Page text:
No need to change: Connaughton's celebrates 40 years


The black-and-white picture looks a little out of place on a wall of memories just behind the bar at Connaughton’s Riverdale Steak House.

An impeccably dressed young police officer — complete with white gloves — blows a whistle near the intersection of 44th Street and Fifth Avenue.

That officer, wearing Badge No. 8095, is Terry Connaughton at the start of New York City’s annual St. Patrick’s Day Parade on March 17, 1968. His lone job that day was to get the parade started. And just a decade later, Terry had something else much different to start — his own restaurant on Riverdale Avenue.

It’s actually been 40 years since Terry and wife Anne took over what had been a fledgling business in the heart of North Riverdale. Although always perched on its corner with West 259th Street, the steak house itself was a bit smaller back then, that is until a fire gutted the restaurant and a neighbor television shop.

“It wasn’t pleasant,” Terry said of the 1983 blaze. “Everything had to be renovated from the ground up, and it took three months.”

The television shop was a total loss, so Terry acquired the space, and used the renovation as a chance to expand to the size it enjoys today among a stretch of businesses that haven’t changed a lot like the hardware store on the opposite corner (next to the long-running Vacuum World shop), and his daughter Mary-Anne Conaughton’s gift shop next door, easily accessible through a door behind the bar.

“It pretty much is the same since we bought this place back in ‘79,” Terry said while relaxing at one of his tables. “The clientele has changed over the years, but what you get here now is what you’ve always got here.”

And there’s plenty of memories. Like how actor Robert Mitchum became a Riverdale Steak House regular while filming a television series at the College of Mount Saint Vincent.

“When he would come in with his entourage for lunch, he wouldn’t say hello to anybody,” Terry remembers. “But on his way out, he would shake hands with everybody.”

More recently, the Connaughton’s welcomed a film crew from the HBO series “City on a Hill.”

Although the show itself is set in 1990s Boston, the interior ambiance of Riverdale Steak House was perfect for producers, spending a day or two on a shoot that included “City” series star Kevin Bacon.

Terry himself had a chance to hang his own picture on the wall when John Slattery — best known for his role as Roger Sterling in the series “Mad Men” — was filming a movie called “God’s Pocket” around Yonkers, and decided to shoot some scenes at Riverdale Steak House.

“I was friendly with the people in that production, and the lady says to me, ‘We’ve decided to give you a small role,’” Terry said. “All I had to do was walk into the dining room at the table where the actors were, ask if everything was all right, and then walked away.”

Terry did just that. But when the movie was released in 2014 starring Philip Seymour Hoffman and Christina Hendricks, Terry’s contribution ended up on the cutting room floor.

But that’s fine with Terry. It still makes for a great story, one of many he shares with customers who visit Riverdale Steak House, while his wife is busy actually running the place.

“I don’t know what I would do without her,” Terry said of Anne. “She is so good at what she does. If it wasn’t for her, I might have sold the business years ago. But she wouldn’t hear of it.”

Terry met Anne in the United States, but both grew up in Ireland.

He was just 19 when he followed his brothers across the Atlantic. He had no money, not many prospects, but he liked his odds much better in the United States than his original home.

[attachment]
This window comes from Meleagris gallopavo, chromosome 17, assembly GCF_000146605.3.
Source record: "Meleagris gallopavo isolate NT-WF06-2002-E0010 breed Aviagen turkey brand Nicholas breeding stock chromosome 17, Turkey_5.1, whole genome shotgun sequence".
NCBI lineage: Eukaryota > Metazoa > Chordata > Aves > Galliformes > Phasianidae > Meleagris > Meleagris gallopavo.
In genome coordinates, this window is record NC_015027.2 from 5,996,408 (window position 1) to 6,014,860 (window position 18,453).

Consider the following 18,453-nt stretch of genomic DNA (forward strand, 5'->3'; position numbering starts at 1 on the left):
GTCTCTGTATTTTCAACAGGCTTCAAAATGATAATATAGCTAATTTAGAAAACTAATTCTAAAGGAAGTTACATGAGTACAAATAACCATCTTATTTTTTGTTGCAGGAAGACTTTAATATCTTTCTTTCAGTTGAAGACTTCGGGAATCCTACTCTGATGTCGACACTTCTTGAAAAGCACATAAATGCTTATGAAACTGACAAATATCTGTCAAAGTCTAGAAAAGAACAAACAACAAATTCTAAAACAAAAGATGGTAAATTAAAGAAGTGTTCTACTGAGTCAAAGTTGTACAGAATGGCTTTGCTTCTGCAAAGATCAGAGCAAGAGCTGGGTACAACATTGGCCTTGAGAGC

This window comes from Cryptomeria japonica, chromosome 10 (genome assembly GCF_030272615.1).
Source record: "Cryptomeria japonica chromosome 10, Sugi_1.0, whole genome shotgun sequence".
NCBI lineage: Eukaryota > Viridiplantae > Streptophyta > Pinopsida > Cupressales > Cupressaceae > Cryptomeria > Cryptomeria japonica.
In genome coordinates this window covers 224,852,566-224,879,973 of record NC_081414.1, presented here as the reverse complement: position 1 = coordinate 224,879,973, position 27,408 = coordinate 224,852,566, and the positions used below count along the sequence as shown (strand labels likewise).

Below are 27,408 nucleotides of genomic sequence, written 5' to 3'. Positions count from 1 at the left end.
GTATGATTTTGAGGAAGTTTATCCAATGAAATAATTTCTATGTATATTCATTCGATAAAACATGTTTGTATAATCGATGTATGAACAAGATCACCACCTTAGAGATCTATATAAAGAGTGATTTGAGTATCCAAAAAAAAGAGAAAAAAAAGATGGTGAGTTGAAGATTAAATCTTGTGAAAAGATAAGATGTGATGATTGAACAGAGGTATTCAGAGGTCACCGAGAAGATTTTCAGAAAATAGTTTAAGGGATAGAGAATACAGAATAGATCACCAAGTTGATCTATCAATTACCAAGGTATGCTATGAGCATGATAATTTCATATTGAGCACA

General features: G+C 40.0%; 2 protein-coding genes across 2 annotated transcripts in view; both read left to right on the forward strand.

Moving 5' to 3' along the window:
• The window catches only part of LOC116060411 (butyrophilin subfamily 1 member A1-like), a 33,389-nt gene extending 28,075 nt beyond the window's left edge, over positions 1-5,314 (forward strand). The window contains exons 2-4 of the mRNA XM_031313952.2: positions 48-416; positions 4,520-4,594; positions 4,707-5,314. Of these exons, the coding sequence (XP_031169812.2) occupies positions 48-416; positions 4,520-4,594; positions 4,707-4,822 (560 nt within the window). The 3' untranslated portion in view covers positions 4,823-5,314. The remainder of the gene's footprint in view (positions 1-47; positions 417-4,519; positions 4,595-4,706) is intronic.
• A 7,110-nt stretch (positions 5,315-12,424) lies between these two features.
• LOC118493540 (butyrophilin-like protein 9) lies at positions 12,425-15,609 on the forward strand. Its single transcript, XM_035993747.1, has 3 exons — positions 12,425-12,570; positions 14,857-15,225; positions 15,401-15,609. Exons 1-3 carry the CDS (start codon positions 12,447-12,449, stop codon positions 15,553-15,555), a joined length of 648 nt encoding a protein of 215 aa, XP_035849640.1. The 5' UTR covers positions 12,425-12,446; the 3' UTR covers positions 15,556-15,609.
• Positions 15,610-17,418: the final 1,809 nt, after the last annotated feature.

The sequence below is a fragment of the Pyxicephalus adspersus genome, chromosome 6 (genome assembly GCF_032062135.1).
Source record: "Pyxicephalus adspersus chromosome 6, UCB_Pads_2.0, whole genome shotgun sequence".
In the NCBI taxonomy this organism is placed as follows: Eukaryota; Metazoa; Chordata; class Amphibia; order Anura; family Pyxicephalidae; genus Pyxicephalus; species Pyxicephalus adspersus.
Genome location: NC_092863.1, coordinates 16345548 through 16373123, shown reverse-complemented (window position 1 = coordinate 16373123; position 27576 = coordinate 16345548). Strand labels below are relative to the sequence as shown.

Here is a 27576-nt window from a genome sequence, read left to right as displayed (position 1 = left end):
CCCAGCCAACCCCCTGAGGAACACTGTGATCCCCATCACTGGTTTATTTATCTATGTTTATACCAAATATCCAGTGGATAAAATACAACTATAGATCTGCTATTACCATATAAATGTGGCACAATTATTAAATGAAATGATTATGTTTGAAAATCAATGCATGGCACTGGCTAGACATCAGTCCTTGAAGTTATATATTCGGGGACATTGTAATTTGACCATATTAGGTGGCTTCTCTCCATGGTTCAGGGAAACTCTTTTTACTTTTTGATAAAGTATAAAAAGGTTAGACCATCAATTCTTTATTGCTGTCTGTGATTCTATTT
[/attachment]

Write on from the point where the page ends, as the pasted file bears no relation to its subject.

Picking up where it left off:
He almost immediately enlisted in the U.S. Army, heading to Germany at the tail end of the Korean War in 1955.

When he returned to New York City, he discovered there were limited job options for Irishmen like him. He could join the fire department. He could get a job with Con Edison. Maybe even the New York Telephone Co.

Or he could become a policeman. And the more Terry thought about that, the more he liked it.

Terry would retire as a police officer, watching the city transform in front of him over that 20-year period. Although he would make Inwood his home during that time, he rarely ventured into the Bronx. And if so, it was never this part of Riverdale.

In fact, it wasn’t until after he retired from the police force that he felt his calling for steak.

Rosie O’Grady’s had just opened a couple years before near Times Square, and Terry worked his way up to managing the place. His mind wasn’t even on owning his own place, until he learned about a steak house for sale in Riverdale.

“I thought it was very nice,” Terry said of his first impression of the restaurant and its neighborhood. “And it is still nice.”

Still, Riverdale was a far cry from Times Square, and it probably wouldn’t be easy running a restaurant  outside at the literal edge of New York City.

“There was a bit of risk involved, but there always is,” Terry said. “I must say that from Day One, everything went well. And it continues to go well.”

The entire Connaughton family, more or less, is gathering this weekend to celebrate the steak house’s 40th anniversary. It’s a musical weekend beginning with Tommy Clyne on Friday, Rumor Has It Band on Saturday and Des Murphy on Sunday.

And it’s all just in time for Columbus Day weekend.

Terry has slowed down quite a bit, still making daily trips into his restaurant to check up on things and enjoy a meal. Anne, on the other hand, is almost always there, making sure the steak house retains the high quality its known for.

The restaurant and bar employs more than a dozen people, and regularly welcomes not only many familiar faces, but new ones as well.

“You have to do the best you can,” Terry said. “Everything changes sooner or later. But until it does, you make do with what you’ve got.”